How did you start working with Springboard for the Arts?
I think I had participated in activities with Springboard. I had taken a couple workshops with Springboard, and I believe it was in 2019 that Caroline Taiwo approached me and said that they were expanding the consultant roster and asked if I wanted to be a part of it. I didn’t totally know what it was but I jumped right into it, and it’s been incredibly rewarding on my end, just being able to talk to so many different artists and help them puzzle through whatever issue or problem or thing that they’re trying to work through at the moment. I’ve really enjoyed doing it over the pandemic as well because I think a lot of artists have hit this point where they’re like, “Wait a second, what do I do now?” Especially community-engaged artists, which is one of my specialties, community-engaged art. Like, how do you work with community when you’re in a pandemic? So I’ve really enjoyed working with artists and puzzling through projects or puzzling through changing their career path to meet what’s going on with the pandemic right now.

I keep telling myself that when the pandemic is over, when we’re able to gather in-person a little more freely again, there are some things that I don’t want to lose. Like, obviously it’s really easy to live-stream an event, and the disability justice community has been asking the arts community to do that for years, as long as we’ve had this technology. And we can do it, obviously we can do it, so I don’t want to drop that. Same with ASL interpretation, closed captioning. We can do all these things. We’ve proven to ourselves that we can do them, so we can’t lose them once we’re able to gather in-person again.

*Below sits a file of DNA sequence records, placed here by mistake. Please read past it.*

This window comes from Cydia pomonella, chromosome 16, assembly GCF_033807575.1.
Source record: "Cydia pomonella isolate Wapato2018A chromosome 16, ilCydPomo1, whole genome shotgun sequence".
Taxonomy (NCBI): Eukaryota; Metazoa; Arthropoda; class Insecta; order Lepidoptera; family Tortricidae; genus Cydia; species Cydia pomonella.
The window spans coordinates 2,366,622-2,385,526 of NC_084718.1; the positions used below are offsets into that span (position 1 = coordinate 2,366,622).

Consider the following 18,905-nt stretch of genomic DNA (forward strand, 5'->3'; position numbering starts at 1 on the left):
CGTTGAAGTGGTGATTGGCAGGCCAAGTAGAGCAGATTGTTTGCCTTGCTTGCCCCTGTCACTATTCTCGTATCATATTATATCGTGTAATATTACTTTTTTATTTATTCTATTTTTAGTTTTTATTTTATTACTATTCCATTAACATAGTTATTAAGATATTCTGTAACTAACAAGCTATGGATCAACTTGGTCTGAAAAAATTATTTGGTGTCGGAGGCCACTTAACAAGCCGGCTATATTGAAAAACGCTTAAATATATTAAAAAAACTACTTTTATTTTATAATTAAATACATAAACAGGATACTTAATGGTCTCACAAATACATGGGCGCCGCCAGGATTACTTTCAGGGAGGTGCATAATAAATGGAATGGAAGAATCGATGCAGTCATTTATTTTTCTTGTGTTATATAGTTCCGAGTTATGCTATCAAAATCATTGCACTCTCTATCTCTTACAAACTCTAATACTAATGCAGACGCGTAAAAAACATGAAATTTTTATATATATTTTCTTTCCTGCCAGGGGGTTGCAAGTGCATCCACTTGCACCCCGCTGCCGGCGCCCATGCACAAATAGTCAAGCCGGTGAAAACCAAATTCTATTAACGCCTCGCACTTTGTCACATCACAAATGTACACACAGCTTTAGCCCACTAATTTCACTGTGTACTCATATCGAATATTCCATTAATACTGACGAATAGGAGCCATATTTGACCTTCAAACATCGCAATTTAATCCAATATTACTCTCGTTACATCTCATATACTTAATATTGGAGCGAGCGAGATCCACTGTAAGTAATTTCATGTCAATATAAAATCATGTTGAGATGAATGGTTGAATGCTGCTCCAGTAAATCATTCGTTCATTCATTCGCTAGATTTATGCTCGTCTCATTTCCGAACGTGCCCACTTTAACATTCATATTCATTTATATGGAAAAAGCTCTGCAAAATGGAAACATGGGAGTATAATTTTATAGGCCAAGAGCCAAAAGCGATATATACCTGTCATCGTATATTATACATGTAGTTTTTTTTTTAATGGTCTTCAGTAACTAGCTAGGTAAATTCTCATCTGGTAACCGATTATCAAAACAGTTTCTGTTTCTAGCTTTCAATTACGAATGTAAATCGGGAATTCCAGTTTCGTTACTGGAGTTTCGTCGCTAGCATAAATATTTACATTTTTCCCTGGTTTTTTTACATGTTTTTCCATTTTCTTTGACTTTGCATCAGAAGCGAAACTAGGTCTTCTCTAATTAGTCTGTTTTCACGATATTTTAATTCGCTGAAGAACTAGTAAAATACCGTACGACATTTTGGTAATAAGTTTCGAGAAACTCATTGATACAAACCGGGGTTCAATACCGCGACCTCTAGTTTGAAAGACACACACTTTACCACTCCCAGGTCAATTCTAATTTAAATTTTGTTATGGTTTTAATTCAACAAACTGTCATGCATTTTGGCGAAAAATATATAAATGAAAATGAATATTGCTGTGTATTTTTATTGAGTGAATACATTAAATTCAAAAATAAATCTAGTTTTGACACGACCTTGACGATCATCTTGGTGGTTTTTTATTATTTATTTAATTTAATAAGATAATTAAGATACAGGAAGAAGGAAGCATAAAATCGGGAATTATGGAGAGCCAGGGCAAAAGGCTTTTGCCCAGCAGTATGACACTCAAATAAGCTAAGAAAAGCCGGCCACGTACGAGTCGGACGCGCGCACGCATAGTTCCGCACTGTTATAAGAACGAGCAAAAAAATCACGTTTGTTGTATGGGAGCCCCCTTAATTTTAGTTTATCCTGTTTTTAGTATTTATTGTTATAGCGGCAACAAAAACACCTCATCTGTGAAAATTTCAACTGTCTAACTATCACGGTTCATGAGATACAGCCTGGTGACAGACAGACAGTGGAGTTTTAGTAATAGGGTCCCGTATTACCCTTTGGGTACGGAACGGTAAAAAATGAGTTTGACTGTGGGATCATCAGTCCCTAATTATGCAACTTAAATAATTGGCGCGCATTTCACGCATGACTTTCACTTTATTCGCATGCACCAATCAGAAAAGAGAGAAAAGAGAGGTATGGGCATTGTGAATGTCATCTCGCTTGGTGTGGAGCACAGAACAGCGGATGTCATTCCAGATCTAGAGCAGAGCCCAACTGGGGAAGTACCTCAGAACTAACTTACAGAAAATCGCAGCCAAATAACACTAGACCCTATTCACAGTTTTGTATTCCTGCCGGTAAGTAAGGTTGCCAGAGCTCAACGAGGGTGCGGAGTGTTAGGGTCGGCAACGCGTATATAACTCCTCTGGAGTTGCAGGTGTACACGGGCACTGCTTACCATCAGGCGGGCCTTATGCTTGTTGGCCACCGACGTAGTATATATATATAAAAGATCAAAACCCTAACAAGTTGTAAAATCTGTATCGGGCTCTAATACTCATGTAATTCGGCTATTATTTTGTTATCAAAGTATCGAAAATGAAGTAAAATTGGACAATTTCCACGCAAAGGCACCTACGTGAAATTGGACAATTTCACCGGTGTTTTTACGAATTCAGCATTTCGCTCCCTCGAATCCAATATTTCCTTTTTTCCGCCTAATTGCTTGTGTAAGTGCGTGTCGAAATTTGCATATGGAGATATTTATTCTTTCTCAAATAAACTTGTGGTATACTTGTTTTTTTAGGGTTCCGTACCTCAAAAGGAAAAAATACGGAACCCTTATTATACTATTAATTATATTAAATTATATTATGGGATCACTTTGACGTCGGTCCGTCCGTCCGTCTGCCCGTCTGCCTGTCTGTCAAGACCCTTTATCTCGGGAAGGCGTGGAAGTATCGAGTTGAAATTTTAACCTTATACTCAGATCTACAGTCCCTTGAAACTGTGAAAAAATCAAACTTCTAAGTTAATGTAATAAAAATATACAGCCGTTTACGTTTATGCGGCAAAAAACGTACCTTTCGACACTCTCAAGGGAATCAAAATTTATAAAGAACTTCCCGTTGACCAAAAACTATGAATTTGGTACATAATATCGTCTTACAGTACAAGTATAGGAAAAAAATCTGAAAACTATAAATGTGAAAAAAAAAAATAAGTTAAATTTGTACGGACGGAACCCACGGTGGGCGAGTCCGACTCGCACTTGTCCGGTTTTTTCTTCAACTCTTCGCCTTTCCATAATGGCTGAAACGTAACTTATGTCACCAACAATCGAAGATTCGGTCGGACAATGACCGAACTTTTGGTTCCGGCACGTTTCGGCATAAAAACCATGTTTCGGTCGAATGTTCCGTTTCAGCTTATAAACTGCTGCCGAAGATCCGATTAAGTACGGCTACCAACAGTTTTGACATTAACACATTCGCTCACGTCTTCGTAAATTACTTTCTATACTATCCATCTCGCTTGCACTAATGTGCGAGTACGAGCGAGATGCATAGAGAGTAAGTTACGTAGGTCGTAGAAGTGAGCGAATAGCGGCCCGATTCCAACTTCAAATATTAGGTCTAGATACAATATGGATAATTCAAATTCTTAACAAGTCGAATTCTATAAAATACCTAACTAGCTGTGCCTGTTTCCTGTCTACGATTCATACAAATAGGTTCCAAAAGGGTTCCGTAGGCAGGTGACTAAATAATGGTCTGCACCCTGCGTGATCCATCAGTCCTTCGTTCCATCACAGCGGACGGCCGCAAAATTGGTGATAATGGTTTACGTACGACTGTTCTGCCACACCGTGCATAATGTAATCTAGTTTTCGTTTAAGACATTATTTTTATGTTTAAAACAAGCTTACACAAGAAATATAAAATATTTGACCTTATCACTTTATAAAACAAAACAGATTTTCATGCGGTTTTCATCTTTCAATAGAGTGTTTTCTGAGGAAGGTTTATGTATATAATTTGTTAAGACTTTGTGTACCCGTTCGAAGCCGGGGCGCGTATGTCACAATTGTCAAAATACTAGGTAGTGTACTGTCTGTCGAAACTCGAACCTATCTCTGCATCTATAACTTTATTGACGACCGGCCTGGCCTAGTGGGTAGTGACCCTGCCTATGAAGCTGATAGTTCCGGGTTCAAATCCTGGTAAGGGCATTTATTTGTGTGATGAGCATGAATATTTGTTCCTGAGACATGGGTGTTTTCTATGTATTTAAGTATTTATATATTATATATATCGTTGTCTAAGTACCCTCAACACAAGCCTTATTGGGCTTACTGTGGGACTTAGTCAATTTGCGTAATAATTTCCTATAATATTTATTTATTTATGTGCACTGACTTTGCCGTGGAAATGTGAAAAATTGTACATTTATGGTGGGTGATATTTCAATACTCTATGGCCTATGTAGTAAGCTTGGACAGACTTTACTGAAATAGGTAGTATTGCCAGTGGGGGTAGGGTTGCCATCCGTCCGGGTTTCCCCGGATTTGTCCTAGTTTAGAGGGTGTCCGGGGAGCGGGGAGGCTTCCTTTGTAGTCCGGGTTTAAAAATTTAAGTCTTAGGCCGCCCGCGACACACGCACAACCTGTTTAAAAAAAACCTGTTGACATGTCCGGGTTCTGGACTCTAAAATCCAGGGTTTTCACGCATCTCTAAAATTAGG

What are projects that you have going right now or an idea in the making? What’s a project you’d like to see happen?
I love when people ask me this because I’m like, “Okay, I’m probably doing a million things. Now what are all the things that I’m doing?” I’m doing my jewelry, I’m doing the workshops with Forecast, I’m doing work with Springboard. I’m part of a pilot group at this gallery that is located in the Graves Foundation offices, which is in Midtown Global Market on Chicago and Lake; we started this project before the pandemic but it’s mostly been running during the pandemic. We got together a group of four artists who are serving as mentors for young artists of color from South Minneapolis to have their first gallery show, and my mentee Kayla Saucedo has their project installed right now. They do installations of altars, which is also something that I do. I had the great opportunity back in 2015 to travel to Mexico City during Dia de Los Muertos and experience all of the altars there, the ofrendas. So that’s been a really fun project that I’ve been working on. I’m also on the Mayday Council, which is a group that was brought together by Heart of the Beast Puppet and Mask Theater back in 2019, and, again, we ran most of this through the pandemic, reimagining what the Mayday Parade and Festival will look like for the future. We took a break over the winter, and we’re just starting to get back together again to look at what might happen in 2021 and also thinking forward to the structure of Mayday in 2022. [By then] we hope there’ll be more freedom to gather in-person again.

I’m also part of an organization called CEPA, which is based out of Puerto Rico, and we wrote a manual called “Decolonizing for Organizers” that was published in late 2019. In December, we started this experimental project that got together study pods of BIPOC people in seven different areas – Minneapolis, Detroit, New York City, two in Puerto Rico, Hawaii, and the Bay Area. We are doing this decolonizing study over six months. We meet in our local pods, and then we also get together for all-pod meetings, [one of] which we just had last Saturday. It’s bizarre, getting together these people from all these different places across all these different time zones over Zoom. Also, a big part of it is that we’re practicing language justice, so we’re doing it bilingually, in English and Spanish. It’s been wild doing that during this pandemic. It’s something that we’ve wanted to do for a long time, and I’m really happy with how this pilot project is going. We’re in month five right now. Previous to the pandemic, I traveled to Puerto Rico a lot and did a lot of work with CEPA, so I’m glad we’re able to continue that work over the Internet.